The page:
This second decade of the century is giving us a curious paradox. When we had all gotten used to moving in a world without barriers. Universalizing business, contacts, friendship and any other relationship. We have found that the short distance, the close, has a great value. It is the boom of the neighborhood, of the closeness and of the interest in what. We have a few meters away. That is why the important value that geo-marketing has today. Which together with sophisticated segmentation techniques supported by big data, is becoming a powerful tool for brands.

The Paradox Is That This World of Proximity and Distance

The paradox is that this world of proximity and distance was already enunciated by. The american anthropologist edward t. Hall, when he studied the part of semiotics dedicated to organizing space in our linguistic Peru B2B List communication. Makes of his physical space. Hall himself speaks of the differentiation of the spaces in which we move. From what he calls “Corporeal”, passing through that of “Interaction”, the “Usual” and finally the “Public” space. Well, except for the first. The other three are the ones modern marketing works on. In which relationships with other people move, in meetings and appointments.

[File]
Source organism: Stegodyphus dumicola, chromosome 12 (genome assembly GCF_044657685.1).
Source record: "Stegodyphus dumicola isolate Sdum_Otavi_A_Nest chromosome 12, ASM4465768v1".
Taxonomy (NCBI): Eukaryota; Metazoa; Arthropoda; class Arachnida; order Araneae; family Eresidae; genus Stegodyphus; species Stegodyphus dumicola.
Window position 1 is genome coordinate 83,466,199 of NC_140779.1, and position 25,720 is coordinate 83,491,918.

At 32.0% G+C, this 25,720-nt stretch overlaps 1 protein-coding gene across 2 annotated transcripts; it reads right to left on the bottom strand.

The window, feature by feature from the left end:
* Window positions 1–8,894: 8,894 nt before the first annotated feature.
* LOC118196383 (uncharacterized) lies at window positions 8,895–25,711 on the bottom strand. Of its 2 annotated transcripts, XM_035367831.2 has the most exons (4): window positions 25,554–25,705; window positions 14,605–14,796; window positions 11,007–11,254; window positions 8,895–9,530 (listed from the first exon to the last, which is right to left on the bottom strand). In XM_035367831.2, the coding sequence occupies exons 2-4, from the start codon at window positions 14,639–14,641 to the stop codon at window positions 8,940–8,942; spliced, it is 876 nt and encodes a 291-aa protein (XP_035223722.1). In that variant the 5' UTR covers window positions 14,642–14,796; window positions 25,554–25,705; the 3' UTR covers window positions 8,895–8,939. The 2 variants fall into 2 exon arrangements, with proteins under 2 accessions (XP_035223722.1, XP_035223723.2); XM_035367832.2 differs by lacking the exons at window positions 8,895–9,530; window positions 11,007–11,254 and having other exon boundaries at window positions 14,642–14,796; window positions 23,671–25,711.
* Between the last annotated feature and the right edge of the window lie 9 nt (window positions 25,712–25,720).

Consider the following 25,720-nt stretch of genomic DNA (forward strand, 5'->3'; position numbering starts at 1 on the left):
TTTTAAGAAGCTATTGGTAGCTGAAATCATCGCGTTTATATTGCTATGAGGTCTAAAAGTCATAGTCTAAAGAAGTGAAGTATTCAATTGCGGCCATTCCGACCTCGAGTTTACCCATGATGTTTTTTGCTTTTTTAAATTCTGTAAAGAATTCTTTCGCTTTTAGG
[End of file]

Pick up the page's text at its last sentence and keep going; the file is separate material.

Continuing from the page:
That Is, in All Those Circumstances in Which Marketing Moves

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Another anthropologist, the British Robin Dunbar, signed a theory that perfectly complements what Edward T. Hall pointed out to us. This is known as the “Dumbar number”. According to what this Chief Researcher from the University of Oxford tells us, the maximum number of individuals with whom we can maintain a cohesive relationship is 150. Hence the movements that large companies are already making to use tools that put them in contact with their clients, meaning them as authentic neighbors, as generators of value wherever they are, as connoisseurs of what really interests them because they know where they are.

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